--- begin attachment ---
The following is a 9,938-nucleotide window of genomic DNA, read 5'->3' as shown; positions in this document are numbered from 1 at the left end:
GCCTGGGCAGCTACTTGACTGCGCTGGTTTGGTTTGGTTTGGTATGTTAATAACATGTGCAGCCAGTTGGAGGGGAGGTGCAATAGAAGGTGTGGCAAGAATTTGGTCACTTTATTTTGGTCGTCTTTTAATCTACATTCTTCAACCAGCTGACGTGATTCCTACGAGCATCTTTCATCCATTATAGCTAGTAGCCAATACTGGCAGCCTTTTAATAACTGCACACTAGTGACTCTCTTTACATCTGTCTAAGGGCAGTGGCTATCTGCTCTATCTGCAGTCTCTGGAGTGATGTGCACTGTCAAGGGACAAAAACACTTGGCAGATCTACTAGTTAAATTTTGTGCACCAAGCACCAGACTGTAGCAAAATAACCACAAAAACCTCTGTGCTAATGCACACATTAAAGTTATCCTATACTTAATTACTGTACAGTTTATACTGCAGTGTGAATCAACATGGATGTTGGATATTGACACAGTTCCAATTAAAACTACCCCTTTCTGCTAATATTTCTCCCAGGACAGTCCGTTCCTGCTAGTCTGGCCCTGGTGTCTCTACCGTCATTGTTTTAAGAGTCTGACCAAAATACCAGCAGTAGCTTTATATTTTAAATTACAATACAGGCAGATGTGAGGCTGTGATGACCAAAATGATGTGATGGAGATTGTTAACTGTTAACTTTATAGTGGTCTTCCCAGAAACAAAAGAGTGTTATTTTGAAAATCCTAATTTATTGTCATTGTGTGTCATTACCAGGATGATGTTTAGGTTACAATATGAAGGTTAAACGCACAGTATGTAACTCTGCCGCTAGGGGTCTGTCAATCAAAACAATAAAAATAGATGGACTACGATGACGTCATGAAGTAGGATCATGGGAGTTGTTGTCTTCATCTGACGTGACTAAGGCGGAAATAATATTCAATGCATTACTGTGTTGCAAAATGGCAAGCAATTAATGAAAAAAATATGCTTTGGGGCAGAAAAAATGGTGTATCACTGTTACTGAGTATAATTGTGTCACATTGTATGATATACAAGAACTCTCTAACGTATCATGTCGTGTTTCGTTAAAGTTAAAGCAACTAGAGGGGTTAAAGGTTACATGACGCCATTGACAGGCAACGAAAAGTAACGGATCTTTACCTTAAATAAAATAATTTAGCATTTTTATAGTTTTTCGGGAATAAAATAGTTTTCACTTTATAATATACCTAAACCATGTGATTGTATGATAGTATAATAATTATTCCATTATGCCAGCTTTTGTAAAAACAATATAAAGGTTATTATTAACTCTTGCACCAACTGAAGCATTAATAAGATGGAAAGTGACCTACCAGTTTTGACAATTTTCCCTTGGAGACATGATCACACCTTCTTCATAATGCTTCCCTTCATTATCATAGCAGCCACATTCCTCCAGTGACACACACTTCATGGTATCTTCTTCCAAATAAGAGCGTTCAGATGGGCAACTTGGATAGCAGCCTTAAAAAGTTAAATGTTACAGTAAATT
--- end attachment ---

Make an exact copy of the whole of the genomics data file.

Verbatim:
The following is a 9,938-nucleotide window of genomic DNA, read 5'->3' as shown; positions in this document are numbered from 1 at the left end:
GCCTGGGCAGCTACTTGACTGCGCTGGTTTGGTTTGGTTTGGTATGTTAATAACATGTGCAGCCAGTTGGAGGGGAGGTGCAATAGAAGGTGTGGCAAGAATTTGGTCACTTTATTTTGGTCGTCTTTTAATCTACATTCTTCAACCAGCTGACGTGATTCCTACGAGCATCTTTCATCCATTATAGCTAGTAGCCAATACTGGCAGCCTTTTAATAACTGCACACTAGTGACTCTCTTTACATCTGTCTAAGGGCAGTGGCTATCTGCTCTATCTGCAGTCTCTGGAGTGATGTGCACTGTCAAGGGACAAAAACACTTGGCAGATCTACTAGTTAAATTTTGTGCACCAAGCACCAGACTGTAGCAAAATAACCACAAAAACCTCTGTGCTAATGCACACATTAAAGTTATCCTATACTTAATTACTGTACAGTTTATACTGCAGTGTGAATCAACATGGATGTTGGATATTGACACAGTTCCAATTAAAACTACCCCTTTCTGCTAATATTTCTCCCAGGACAGTCCGTTCCTGCTAGTCTGGCCCTGGTGTCTCTACCGTCATTGTTTTAAGAGTCTGACCAAAATACCAGCAGTAGCTTTATATTTTAAATTACAATACAGGCAGATGTGAGGCTGTGATGACCAAAATGATGTGATGGAGATTGTTAACTGTTAACTTTATAGTGGTCTTCCCAGAAACAAAAGAGTGTTATTTTGAAAATCCTAATTTATTGTCATTGTGTGTCATTACCAGGATGATGTTTAGGTTACAATATGAAGGTTAAACGCACAGTATGTAACTCTGCCGCTAGGGGTCTGTCAATCAAAACAATAAAAATAGATGGACTACGATGACGTCATGAAGTAGGATCATGGGAGTTGTTGTCTTCATCTGACGTGACTAAGGCGGAAATAATATTCAATGCATTACTGTGTTGCAAAATGGCAAGCAATTAATGAAAAAAATATGCTTTGGGGCAGAAAAAATGGTGTATCACTGTTACTGAGTATAATTGTGTCACATTGTATGATATACAAGAACTCTCTAACGTATCATGTCGTGTTTCGTTAAAGTTAAAGCAACTAGAGGGGTTAAAGGTTACATGACGCCATTGACAGGCAACGAAAAGTAACGGATCTTTACCTTAAATAAAATAATTTAGCATTTTTATAGTTTTTCGGGAATAAAATAGTTTTCACTTTATAATATACCTAAACCATGTGATTGTATGATAGTATAATAATTATTCCATTATGCCAGCTTTTGTAAAAACAATATAAAGGTTATTATTAACTCTTGCACCAACTGAAGCATTAATAAGATGGAAAGTGACCTACCAGTTTTGACAATTTTCCCTTGGAGACATGATCACACCTTCTTCATAATGCTTCCCTTCATTATCATAGCAGCCACATTCCTCCAGTGACACACACTTCATGGTATCTTCTTCCAAATAAGAGCGTTCAGATGGGCAACTTGGATAGCAGCCTTAAAAAGTTAAATGTTACAGTAAATT